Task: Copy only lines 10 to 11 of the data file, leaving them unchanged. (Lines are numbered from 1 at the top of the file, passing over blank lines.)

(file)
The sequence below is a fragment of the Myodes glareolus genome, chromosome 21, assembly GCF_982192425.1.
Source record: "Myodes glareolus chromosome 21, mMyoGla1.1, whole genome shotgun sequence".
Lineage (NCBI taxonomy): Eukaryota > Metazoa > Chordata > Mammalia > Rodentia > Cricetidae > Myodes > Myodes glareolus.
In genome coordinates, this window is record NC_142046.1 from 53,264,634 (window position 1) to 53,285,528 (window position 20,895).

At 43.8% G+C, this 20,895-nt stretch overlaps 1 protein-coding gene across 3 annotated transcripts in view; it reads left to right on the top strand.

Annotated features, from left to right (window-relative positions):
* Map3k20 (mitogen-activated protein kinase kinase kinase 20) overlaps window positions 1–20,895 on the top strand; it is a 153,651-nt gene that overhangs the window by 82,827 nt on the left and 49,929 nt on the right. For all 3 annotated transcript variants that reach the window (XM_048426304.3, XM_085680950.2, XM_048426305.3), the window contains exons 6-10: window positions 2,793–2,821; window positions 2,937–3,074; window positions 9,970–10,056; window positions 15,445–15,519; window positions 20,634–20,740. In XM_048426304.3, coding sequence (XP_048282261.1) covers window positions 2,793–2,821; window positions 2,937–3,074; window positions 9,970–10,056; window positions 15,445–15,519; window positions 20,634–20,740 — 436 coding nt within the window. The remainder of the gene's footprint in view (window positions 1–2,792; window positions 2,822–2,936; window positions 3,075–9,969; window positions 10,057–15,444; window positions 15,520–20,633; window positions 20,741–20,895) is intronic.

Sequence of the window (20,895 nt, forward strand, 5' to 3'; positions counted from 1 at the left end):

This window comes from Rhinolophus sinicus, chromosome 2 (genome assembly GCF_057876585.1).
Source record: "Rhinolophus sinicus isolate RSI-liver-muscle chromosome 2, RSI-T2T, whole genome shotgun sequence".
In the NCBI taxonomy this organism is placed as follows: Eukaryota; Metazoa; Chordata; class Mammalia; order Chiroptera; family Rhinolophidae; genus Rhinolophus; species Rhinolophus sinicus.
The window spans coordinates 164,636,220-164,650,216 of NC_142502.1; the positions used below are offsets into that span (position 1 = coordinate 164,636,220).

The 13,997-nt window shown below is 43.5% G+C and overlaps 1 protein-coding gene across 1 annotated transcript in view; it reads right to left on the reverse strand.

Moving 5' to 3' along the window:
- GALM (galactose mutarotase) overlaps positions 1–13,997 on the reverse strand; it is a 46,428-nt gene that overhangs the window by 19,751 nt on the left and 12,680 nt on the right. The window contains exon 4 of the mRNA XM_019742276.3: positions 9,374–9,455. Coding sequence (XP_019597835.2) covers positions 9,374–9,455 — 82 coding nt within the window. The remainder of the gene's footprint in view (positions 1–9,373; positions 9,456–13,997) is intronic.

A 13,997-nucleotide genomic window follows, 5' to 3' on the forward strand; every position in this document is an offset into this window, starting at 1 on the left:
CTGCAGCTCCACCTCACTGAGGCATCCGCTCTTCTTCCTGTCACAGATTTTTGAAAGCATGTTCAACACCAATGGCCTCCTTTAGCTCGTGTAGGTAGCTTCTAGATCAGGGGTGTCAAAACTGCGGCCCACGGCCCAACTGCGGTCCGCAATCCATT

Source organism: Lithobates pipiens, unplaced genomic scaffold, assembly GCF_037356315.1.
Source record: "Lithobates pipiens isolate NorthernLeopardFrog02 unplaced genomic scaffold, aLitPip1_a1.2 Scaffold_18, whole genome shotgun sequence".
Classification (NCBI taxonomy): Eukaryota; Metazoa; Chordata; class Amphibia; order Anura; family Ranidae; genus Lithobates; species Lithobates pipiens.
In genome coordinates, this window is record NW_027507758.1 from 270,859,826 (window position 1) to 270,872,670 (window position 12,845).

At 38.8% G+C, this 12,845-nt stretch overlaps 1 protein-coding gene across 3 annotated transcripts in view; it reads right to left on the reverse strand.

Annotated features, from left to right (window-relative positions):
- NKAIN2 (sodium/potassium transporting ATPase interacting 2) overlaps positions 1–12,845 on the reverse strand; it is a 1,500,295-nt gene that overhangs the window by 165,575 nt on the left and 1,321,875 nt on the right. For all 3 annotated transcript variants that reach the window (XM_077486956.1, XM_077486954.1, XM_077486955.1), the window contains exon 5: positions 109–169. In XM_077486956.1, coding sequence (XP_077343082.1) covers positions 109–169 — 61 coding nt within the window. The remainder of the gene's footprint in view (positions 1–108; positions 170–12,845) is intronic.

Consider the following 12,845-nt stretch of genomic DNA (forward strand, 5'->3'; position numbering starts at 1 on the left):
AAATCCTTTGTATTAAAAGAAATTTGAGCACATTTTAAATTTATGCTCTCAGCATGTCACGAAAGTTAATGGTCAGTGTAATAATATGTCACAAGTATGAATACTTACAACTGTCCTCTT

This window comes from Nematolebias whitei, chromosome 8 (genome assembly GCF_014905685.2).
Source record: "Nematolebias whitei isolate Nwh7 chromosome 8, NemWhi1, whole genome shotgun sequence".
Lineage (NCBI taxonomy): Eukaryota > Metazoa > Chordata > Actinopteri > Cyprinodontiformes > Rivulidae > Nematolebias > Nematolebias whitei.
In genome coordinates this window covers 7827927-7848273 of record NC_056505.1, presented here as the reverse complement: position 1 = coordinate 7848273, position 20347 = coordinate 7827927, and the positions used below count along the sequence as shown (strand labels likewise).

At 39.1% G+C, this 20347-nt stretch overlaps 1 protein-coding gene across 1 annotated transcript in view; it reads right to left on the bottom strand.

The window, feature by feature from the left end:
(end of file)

Source record: "Rhinolophus sinicus isolate RSI-liver-muscle chromosome 2, RSI-T2T, whole genome shotgun sequence".
In the NCBI taxonomy this organism is placed as follows: Eukaryota; Metazoa; Chordata; class Mammalia; order Chiroptera; family Rhinolophidae; genus Rhinolophus; species Rhinolophus sinicus.